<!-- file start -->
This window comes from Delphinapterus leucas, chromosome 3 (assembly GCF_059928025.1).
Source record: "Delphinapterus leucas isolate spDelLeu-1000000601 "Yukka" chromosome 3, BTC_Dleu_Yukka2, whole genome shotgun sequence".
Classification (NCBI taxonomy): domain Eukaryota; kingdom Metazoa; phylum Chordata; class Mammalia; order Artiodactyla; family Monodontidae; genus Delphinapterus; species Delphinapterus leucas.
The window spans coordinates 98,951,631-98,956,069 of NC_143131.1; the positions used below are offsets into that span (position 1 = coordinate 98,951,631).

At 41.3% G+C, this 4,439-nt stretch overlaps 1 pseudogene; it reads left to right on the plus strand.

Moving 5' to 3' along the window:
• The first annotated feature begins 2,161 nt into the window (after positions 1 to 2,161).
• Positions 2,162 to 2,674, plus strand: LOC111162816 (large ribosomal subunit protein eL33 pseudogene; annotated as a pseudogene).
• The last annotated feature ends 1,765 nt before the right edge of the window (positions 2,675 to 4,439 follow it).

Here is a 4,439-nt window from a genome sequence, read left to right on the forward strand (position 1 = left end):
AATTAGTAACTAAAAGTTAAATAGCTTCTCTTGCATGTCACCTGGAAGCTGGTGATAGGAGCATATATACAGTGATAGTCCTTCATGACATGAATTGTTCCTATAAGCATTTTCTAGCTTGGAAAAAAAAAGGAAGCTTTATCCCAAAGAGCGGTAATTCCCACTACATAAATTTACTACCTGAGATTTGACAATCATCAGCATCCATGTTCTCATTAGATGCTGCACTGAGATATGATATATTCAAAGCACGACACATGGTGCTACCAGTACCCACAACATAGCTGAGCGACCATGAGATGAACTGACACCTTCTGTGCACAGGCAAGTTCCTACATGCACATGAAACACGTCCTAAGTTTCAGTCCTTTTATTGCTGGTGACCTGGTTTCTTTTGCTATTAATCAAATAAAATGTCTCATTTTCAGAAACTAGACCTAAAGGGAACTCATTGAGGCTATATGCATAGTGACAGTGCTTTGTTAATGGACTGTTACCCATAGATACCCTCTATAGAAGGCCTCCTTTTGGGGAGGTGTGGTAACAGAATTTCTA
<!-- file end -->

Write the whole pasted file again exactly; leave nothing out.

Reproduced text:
This window comes from Delphinapterus leucas, chromosome 3 (assembly GCF_059928025.1).
Source record: "Delphinapterus leucas isolate spDelLeu-1000000601 "Yukka" chromosome 3, BTC_Dleu_Yukka2, whole genome shotgun sequence".
Classification (NCBI taxonomy): domain Eukaryota; kingdom Metazoa; phylum Chordata; class Mammalia; order Artiodactyla; family Monodontidae; genus Delphinapterus; species Delphinapterus leucas.
The window spans coordinates 98,951,631-98,956,069 of NC_143131.1; the positions used below are offsets into that span (position 1 = coordinate 98,951,631).

At 41.3% G+C, this 4,439-nt stretch overlaps 1 pseudogene; it reads left to right on the plus strand.

Moving 5' to 3' along the window:
• The first annotated feature begins 2,161 nt into the window (after positions 1 to 2,161).
• Positions 2,162 to 2,674, plus strand: LOC111162816 (large ribosomal subunit protein eL33 pseudogene; annotated as a pseudogene).
• The last annotated feature ends 1,765 nt before the right edge of the window (positions 2,675 to 4,439 follow it).

Here is a 4,439-nt window from a genome sequence, read left to right on the forward strand (position 1 = left end):
AATTAGTAACTAAAAGTTAAATAGCTTCTCTTGCATGTCACCTGGAAGCTGGTGATAGGAGCATATATACAGTGATAGTCCTTCATGACATGAATTGTTCCTATAAGCATTTTCTAGCTTGGAAAAAAAAAGGAAGCTTTATCCCAAAGAGCGGTAATTCCCACTACATAAATTTACTACCTGAGATTTGACAATCATCAGCATCCATGTTCTCATTAGATGCTGCACTGAGATATGATATATTCAAAGCACGACACATGGTGCTACCAGTACCCACAACATAGCTGAGCGACCATGAGATGAACTGACACCTTCTGTGCACAGGCAAGTTCCTACATGCACATGAAACACGTCCTAAGTTTCAGTCCTTTTATTGCTGGTGACCTGGTTTCTTTTGCTATTAATCAAATAAAATGTCTCATTTTCAGAAACTAGACCTAAAGGGAACTCATTGAGGCTATATGCATAGTGACAGTGCTTTGTTAATGGACTGTTACCCATAGATACCCTCTATAGAAGGCCTCCTTTTGGGGAGGTGTGGTAACAGAATTTCTA